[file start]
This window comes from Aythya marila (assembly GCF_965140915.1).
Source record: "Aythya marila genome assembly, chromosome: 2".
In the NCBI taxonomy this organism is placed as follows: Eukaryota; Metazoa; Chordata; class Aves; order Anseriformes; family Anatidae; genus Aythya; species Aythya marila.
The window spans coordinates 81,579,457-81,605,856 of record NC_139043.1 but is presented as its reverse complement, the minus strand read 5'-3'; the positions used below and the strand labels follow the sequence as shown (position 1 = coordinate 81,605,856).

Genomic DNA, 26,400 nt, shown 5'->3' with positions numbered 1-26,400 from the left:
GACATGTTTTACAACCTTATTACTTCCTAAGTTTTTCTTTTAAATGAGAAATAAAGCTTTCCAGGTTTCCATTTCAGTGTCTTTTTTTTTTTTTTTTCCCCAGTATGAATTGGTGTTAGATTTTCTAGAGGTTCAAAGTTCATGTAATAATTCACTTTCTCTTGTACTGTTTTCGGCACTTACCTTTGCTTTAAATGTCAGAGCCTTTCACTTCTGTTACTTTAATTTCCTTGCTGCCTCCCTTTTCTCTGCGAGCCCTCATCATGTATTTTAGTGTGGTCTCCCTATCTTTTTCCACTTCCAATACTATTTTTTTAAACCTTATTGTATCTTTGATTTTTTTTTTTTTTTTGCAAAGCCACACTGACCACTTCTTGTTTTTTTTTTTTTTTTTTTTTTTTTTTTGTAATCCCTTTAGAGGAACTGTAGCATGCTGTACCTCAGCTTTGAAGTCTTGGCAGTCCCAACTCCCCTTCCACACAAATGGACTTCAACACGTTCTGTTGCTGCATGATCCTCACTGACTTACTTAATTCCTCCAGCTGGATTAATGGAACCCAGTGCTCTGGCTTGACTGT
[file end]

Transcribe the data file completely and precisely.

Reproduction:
This window comes from Aythya marila (assembly GCF_965140915.1).
Source record: "Aythya marila genome assembly, chromosome: 2".
In the NCBI taxonomy this organism is placed as follows: Eukaryota; Metazoa; Chordata; class Aves; order Anseriformes; family Anatidae; genus Aythya; species Aythya marila.
The window spans coordinates 81,579,457-81,605,856 of record NC_139043.1 but is presented as its reverse complement, the minus strand read 5'-3'; the positions used below and the strand labels follow the sequence as shown (position 1 = coordinate 81,605,856).

Genomic DNA, 26,400 nt, shown 5'->3' with positions numbered 1-26,400 from the left:
GACATGTTTTACAACCTTATTACTTCCTAAGTTTTTCTTTTAAATGAGAAATAAAGCTTTCCAGGTTTCCATTTCAGTGTCTTTTTTTTTTTTTTTTCCCCAGTATGAATTGGTGTTAGATTTTCTAGAGGTTCAAAGTTCATGTAATAATTCACTTTCTCTTGTACTGTTTTCGGCACTTACCTTTGCTTTAAATGTCAGAGCCTTTCACTTCTGTTACTTTAATTTCCTTGCTGCCTCCCTTTTCTCTGCGAGCCCTCATCATGTATTTTAGTGTGGTCTCCCTATCTTTTTCCACTTCCAATACTATTTTTTTAAACCTTATTGTATCTTTGATTTTTTTTTTTTTTTTGCAAAGCCACACTGACCACTTCTTGTTTTTTTTTTTTTTTTTTTTTTTTTTTTGTAATCCCTTTAGAGGAACTGTAGCATGCTGTACCTCAGCTTTGAAGTCTTGGCAGTCCCAACTCCCCTTCCACACAAATGGACTTCAACACGTTCTGTTGCTGCATGATCCTCACTGACTTACTTAATTCCTCCAGCTGGATTAATGGAACCCAGTGCTCTGGCTTGACTGT